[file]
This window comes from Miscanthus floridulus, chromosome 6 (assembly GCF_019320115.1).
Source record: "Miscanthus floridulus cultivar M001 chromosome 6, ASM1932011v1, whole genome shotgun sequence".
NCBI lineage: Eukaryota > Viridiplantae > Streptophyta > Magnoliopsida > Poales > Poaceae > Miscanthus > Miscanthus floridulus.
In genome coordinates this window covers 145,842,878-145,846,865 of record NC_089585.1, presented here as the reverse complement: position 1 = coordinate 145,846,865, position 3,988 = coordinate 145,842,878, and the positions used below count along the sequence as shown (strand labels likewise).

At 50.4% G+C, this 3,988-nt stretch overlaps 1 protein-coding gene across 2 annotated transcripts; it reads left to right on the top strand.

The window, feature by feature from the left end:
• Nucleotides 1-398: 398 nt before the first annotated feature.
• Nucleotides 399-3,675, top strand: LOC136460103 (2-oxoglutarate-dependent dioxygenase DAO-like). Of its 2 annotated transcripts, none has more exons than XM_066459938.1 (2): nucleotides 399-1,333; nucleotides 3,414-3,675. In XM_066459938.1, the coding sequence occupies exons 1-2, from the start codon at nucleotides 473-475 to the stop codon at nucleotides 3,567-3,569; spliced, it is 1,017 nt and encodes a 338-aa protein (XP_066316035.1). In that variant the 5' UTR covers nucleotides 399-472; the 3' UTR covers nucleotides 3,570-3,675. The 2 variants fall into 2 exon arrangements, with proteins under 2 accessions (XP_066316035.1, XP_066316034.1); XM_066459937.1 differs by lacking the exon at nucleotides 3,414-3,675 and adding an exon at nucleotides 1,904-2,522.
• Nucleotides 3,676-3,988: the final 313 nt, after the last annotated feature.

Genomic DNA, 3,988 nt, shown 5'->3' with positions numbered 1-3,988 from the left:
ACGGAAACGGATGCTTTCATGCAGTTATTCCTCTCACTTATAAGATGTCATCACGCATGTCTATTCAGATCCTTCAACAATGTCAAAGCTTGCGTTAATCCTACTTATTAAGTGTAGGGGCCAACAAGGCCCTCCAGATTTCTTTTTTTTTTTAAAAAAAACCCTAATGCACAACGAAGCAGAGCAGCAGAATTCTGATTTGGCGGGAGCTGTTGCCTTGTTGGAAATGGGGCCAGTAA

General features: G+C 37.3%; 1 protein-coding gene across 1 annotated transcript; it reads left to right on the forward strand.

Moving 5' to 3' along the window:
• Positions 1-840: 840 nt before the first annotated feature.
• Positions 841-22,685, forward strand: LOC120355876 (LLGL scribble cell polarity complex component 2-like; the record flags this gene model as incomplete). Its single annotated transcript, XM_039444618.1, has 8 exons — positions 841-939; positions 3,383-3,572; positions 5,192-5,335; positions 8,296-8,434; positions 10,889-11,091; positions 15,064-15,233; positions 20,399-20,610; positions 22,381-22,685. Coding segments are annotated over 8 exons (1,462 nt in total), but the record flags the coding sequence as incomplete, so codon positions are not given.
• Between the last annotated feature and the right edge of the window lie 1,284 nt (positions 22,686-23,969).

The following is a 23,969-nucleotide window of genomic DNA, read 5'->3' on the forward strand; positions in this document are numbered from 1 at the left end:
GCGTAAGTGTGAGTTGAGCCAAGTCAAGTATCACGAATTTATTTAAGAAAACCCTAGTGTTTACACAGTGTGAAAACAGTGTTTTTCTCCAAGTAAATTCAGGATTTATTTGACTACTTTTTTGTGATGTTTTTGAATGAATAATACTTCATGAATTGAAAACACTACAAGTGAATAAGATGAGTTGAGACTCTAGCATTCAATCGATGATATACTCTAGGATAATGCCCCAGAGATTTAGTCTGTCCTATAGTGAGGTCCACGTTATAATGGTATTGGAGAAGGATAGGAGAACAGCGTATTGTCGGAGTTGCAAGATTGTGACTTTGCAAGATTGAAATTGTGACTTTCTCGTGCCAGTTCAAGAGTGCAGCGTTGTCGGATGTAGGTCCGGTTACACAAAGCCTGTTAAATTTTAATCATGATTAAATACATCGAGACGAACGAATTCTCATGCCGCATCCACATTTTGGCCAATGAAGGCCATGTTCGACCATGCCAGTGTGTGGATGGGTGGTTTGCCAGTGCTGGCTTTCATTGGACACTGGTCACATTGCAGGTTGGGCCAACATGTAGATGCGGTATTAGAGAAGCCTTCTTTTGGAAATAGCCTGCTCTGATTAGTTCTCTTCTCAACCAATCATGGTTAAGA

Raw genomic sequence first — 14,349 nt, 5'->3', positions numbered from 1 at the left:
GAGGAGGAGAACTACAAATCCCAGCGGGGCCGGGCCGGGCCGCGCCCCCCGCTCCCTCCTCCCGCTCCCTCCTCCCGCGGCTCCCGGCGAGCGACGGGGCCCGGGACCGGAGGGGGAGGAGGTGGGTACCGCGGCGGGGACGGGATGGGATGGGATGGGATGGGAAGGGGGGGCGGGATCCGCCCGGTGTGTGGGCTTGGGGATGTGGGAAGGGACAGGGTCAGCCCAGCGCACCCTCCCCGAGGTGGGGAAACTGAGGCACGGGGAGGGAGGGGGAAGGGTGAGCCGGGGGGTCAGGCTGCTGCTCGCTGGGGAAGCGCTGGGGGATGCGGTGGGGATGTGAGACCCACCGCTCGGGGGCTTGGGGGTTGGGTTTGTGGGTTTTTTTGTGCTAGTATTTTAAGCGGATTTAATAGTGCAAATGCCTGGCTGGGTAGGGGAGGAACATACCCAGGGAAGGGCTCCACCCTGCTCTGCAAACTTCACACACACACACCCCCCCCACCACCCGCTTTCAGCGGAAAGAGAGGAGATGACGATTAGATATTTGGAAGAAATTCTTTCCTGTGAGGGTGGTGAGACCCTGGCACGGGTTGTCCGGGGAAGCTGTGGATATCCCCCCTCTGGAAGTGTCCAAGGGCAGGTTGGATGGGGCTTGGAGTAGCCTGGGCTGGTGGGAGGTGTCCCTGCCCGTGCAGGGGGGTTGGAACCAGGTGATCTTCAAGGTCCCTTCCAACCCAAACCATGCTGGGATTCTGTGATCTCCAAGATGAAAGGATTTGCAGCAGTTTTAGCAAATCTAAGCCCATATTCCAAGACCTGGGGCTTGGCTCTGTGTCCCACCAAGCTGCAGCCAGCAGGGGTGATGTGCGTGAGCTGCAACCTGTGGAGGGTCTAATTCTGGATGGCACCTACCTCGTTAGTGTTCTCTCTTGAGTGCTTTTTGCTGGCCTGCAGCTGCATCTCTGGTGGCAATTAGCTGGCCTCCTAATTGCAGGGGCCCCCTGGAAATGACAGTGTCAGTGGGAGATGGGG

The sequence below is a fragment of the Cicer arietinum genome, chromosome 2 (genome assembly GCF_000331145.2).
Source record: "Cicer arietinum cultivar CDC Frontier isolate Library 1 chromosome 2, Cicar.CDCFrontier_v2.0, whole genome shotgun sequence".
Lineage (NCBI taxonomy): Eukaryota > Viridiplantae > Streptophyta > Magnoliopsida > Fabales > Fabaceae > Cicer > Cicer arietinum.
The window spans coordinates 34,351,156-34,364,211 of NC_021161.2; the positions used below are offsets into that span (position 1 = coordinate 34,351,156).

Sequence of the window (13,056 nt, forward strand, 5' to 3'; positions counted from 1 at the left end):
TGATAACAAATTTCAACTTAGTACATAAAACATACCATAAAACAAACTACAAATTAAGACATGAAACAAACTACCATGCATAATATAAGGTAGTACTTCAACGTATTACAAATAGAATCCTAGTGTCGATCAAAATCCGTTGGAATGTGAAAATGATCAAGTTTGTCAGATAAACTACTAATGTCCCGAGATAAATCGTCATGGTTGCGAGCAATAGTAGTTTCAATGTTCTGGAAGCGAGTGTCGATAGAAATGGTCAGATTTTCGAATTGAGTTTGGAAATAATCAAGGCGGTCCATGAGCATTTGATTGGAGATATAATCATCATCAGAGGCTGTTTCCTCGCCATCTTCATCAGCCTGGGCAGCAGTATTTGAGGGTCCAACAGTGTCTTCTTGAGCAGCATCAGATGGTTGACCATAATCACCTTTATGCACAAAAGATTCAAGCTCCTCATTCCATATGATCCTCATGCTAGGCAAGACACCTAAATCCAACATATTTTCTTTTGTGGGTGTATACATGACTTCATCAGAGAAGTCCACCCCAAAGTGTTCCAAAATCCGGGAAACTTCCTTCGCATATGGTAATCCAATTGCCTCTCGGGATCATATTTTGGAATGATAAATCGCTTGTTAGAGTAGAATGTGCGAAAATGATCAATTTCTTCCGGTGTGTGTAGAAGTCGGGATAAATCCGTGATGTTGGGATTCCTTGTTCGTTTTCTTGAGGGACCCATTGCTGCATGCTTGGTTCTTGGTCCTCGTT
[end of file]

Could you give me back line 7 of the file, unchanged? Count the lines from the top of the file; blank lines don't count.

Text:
• Nucleotides 1-398: 398 nt before the first annotated feature.